As the temperature outside drops, we cozy up inside our nice, warm houses. Unfortunately, so do insects and rodents.  Insects and other pests often will enter a home through an unsealed door, torn screen, crack in the foundation or walls. After entry the pest will inhabit a portion of your home and reproduce. After a pest has infested your home it can be very difficult to exterminate.
As the temperature outside drops, we cozy up inside our nice, warm houses. Unfortunately, so do insects and rodents. Insects and other pests often will enter a home through an unsealed door, torn screen, crack in the foundation or walls. After entry the pest will inhabit a portion of your home and reproduce. After a pest has infested your home it can be very difficult to exterminate.
Whether the invaders are as small as an ant or as big as a family of skunks, your best defense against pests is sealing off their entry points into your fortress. Sealing your house can solve many in home infestations.  To prevent these pest from entering your home specific measures can be taken to seal these entry points.
Whether the invaders are as small as an ant or as big as a family of skunks, your best defense against pests is sealing off their entry points into your fortress. Sealing your house can solve many in home infestations. To prevent these pest from entering your home specific measures can be taken to seal these entry points.
  • do

    • seal up cracks and crevices with sealant
    • screen entry points such as vents that open to exteriors
    • remove window air conditioning units
    • assess exterior lighting situation
    • apply insecticide outdoors around perimeter of building by mid-October
  • don't

    • wait to sweep or vacuum up insects
    • fog your entire home or building
    • fear that insects will reproduce indoors
    • worry about bringing outdoor potted plants indoors
    • forget to seal around external pipes leading into the home

Pest Control Services

1

Assess Inspection

We will conduct a thorough inspection of your property, bring in state-of-the-art equipment.

2

Implement Getting the Job Done

We will take care of identified problems and fill out a Pest Control Service Ticket.

3

Monitor A Year-Round Solution

We will check for new pests while monitoring the status of previous treatments.

State wildlife agencies, under the auspices of the International Association of Fish and Wildlife Agencies, are developing "Best Management Practices" (BMPs) for trapping furbearers in the United States as a way to evaluate and improve animal welfare, identify efficient tools and techniques, and develop recommendations for conservation professionals to consider as an element of their wildlife management programs. Regulated trapping is a necessary and effective wildlife management tool, and wildlife professionals across the country believe that trapping BMPs will ensure the continued improvement of this management technique.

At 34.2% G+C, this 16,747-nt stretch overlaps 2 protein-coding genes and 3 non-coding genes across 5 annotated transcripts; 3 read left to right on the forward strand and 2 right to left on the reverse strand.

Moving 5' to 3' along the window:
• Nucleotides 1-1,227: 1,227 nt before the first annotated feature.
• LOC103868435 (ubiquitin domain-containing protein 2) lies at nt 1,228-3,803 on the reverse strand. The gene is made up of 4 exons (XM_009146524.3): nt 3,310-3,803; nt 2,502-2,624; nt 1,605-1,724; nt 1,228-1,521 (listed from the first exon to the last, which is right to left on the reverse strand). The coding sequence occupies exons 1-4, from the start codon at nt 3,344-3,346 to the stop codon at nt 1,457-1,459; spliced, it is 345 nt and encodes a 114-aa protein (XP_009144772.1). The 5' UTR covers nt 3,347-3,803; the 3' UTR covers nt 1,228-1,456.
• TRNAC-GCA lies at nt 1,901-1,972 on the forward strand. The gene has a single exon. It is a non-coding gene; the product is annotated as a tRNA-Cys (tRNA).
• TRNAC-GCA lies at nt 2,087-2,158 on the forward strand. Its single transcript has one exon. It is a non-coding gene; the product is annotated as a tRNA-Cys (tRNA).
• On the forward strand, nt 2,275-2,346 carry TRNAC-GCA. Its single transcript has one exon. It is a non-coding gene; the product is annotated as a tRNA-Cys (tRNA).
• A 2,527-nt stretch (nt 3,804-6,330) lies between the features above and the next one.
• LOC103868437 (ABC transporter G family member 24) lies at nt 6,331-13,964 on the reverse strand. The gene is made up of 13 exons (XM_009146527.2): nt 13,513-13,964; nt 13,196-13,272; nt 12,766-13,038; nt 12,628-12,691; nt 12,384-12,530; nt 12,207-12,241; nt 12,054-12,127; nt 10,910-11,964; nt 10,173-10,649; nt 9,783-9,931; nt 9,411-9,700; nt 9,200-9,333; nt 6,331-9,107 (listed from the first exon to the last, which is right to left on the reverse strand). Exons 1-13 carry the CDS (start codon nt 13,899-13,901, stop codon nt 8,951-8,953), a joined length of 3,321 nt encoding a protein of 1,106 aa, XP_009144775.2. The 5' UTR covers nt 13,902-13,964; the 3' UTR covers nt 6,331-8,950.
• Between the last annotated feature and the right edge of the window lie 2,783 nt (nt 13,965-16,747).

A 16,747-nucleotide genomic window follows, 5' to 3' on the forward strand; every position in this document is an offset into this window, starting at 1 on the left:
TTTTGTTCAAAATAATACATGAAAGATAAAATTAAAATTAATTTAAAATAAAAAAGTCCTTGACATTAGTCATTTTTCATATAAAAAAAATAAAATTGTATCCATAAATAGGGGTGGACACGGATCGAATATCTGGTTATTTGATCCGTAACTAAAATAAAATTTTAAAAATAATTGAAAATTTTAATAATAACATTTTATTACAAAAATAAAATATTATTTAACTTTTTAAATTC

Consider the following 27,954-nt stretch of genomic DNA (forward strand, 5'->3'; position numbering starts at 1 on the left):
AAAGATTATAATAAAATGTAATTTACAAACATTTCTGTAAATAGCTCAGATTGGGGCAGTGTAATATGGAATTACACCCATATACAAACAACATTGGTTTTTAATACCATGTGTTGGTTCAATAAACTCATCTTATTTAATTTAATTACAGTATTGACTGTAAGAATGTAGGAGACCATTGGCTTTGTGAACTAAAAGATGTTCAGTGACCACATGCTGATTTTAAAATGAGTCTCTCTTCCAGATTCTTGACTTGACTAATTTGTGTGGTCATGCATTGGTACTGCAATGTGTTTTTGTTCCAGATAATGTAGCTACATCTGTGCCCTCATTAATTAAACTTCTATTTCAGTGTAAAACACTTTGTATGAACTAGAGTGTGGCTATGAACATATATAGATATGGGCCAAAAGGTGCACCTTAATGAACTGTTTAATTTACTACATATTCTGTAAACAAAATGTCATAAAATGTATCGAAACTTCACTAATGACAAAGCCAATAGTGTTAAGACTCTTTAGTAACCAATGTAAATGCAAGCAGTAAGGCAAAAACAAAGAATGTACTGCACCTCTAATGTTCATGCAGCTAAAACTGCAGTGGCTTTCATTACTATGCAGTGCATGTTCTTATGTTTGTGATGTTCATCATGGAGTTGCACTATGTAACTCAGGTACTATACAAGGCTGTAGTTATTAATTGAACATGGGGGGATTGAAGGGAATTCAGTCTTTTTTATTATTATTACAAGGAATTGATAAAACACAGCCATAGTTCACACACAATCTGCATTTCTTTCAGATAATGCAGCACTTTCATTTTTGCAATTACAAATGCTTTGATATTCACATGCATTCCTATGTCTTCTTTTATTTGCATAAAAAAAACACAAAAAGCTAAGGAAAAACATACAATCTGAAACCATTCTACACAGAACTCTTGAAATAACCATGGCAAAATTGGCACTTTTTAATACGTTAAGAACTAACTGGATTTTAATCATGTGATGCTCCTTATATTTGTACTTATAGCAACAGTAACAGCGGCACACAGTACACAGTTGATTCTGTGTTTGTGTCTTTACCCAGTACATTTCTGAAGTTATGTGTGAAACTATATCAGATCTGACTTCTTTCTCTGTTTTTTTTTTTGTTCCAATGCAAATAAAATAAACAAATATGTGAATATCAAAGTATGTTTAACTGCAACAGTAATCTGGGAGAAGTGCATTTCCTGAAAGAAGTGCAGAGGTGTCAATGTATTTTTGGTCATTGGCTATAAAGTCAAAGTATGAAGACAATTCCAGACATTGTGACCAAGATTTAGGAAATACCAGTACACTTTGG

Biologists began the process of developing trapping BMPs by reviewing past scientific literature to determine what research had already been done and to develop priorities for the program. The trap testing needs for twenty-three species of furbearers were assessed. Criteria considered for species prioritization included: 1) the type and proportion of trapping systems predominantly used; 2) the total harvest in this country; 3) the importance to the trapper; 4) the amount and type of economic damage caused; 5) the urgency and opportunity for additional work from the biologists' perspective; and 6) the availability and quality of data from past research programs.

Traps are selected for evaluation by state wildlife agency biologists based on their knowledge of the technique and using data from a survey conducted by IAFWA in 1992 that documents the ownership and use of traps by trappers in the United States. We also invite trappers to recommend traps and modifications for evaluation. Trappers are often aware of new models on the market, many of which are specifically intended to improve animal welfare and may not be widely available but are promising designs for trapping BMPs. Scientists from the USDA National Wildlife Research Center are also involved with this program.

Projects investigating the performance of various capture devices in field settings began in the fall of 1997. The field projects are conducted by licensed, experienced trappers during state-regulated trapping seasons. Trained technicians are assigned to accompany each trapper and record trap line data under guidance of state agency biologists and IAFWA staff. All trappers and technicians must attend mandatory training sessions and abide by clearly defined study procedures.

Two veterinary laboratories in the U.S. with extensive experience in evaluating capture devices conduct full-body necropsies in order to discover which of the restraining traps do the best job of reducing injuries to animals. The data collected from the veterinarians and from the field-work are consistent with international standards for trap evaluation.

Canada is also conducting trap evaluations and we are working cooperatively with them to share information. Much of the research into humane killing traps has been conducted at a uniquely equipped, state-of-the-art Canadian research facility. BMPs will include recommendations for the use of humane killing traps for those species and under those conditions where reasonable and prudent.

Results from these projects will be used in conjunction with existing data to develop trapping BMPs based on performance criteria for animal welfare, efficiency, selectivity, safety and practicality.